In honor of Dr. Ralph C. Smedley’s birthday, the Toastmaster magazine unearthed an article he wrote discussing various February birthdays—though not his own! Take a step into the past and celebrate February 22 with these meeting ideas from the Toastmasters founder, and consider donating to the Ralph C. Smedley Memorial Fund® in his honor.
What a Month!
February is the shortest month, but its few days are crowded with birthdays of many of the world’s notables. It offers a rare opportunity for the Program Chairman who has a bit of imagination. It will take a colossal moronic capacity to present uninteresting club programs in such a month.
In America, we think first of the birthdays of Lincoln and Washington, but these two days are not exclusive with the two great names. Lincoln shares his February 12th with Cotton Mather, Charles Darwin, John L. Lewis and General Omar Bradley, while Thomas A. Edison missed it by one day, arriving on February 11.
And it was on February 12, 1877, that a news dispatch was sent by telephone all the way from Salem to Boston, hailed by the Boston Globe as a “feat never before attempted — the sending of news over the space of 16 miles by the human voice.”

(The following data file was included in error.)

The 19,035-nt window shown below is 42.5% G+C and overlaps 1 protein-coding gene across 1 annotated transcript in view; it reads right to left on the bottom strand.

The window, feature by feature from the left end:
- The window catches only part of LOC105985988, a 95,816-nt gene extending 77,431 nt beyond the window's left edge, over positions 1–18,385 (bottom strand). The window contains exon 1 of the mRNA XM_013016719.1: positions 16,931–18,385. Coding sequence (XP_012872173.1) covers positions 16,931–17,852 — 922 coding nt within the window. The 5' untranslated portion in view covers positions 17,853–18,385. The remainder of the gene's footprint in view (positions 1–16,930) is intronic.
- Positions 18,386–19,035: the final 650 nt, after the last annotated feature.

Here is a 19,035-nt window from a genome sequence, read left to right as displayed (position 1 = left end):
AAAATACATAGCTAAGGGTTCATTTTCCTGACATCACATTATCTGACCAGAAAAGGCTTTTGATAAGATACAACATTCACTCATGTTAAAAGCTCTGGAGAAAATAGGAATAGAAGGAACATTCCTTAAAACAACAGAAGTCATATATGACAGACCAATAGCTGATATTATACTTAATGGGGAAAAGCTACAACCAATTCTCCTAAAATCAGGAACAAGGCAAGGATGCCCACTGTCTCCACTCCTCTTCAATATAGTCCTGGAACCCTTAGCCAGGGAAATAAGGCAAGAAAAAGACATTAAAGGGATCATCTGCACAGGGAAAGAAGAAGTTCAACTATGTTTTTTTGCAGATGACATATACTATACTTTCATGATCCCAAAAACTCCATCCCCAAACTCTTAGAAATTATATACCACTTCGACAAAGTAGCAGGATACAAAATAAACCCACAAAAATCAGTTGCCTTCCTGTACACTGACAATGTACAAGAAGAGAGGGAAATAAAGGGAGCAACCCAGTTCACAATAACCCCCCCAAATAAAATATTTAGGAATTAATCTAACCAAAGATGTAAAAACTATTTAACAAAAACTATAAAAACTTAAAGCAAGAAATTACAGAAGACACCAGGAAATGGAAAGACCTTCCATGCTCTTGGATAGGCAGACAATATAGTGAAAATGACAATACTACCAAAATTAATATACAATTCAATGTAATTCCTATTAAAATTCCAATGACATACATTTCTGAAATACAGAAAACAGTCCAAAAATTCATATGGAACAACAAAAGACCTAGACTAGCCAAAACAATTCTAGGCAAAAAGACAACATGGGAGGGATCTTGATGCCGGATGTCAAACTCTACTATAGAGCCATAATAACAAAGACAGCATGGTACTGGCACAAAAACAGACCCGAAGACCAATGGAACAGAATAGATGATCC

Washington’s birthday brings up names of other important people born on the same day. Consider Arthur Schopenhauer, Frederic Chopin, James Russell Lowell, Sir Robert Baden-Powell and Edna St. Vincent Millay, just a few of the number. There is a list of international names about which can be built a program of deep interest, both to speakers and to listeners.
In the world of science, invention and exploration are Charles Lindbergh, Louis Agassiz, Galileo, Cyrus McCormick, Nicholas Copernicus and Sir Wilfred Grenfell, all born in February.
In the field of letters and the drama, it is a month rich with ideas. Here we have Charles Lamb, Charles Dickens, John Ruskin, Amy Lowell, James Joyce, Jules Verne, Sidney Lanier, Henry Longfellow, Victor Hugo and Christopher Marlowe. Sir Thomas More, author of “Utopia,” claims a place. So do Sir Henry Irving, David Garrick, Samuel Pepys and Katherine Cornell.
Sir James Murray was born on February 7, 1837. The great work of his life as a philologist and lexicographer, was the planning and editing of the Oxford English Dictionary, a work with which every Toastmaster should be better acquainted. Try an evening on the history of dictionary making. It will be a thriller.
Sir Robert Baden-Powell, founder of the Boy Scouts, was born on February 22, 1857, and the Boy Scouts of America celebrate the chartering of their movement, February 8, 1910.
With an array of biographical suggestions like this, it will take an exceedingly careless, indolent, or unresourceful program committee to present any programs of sub-marginal or subvirate quality. Mix plenty of imagination and originality with a reasonable amount of committee work, and the February programs will be outstanding in interest and in informative value.
Editor's Note: This article is being republished exactly as it first appeared in the February 1954 issue of the Toastmaster magazine.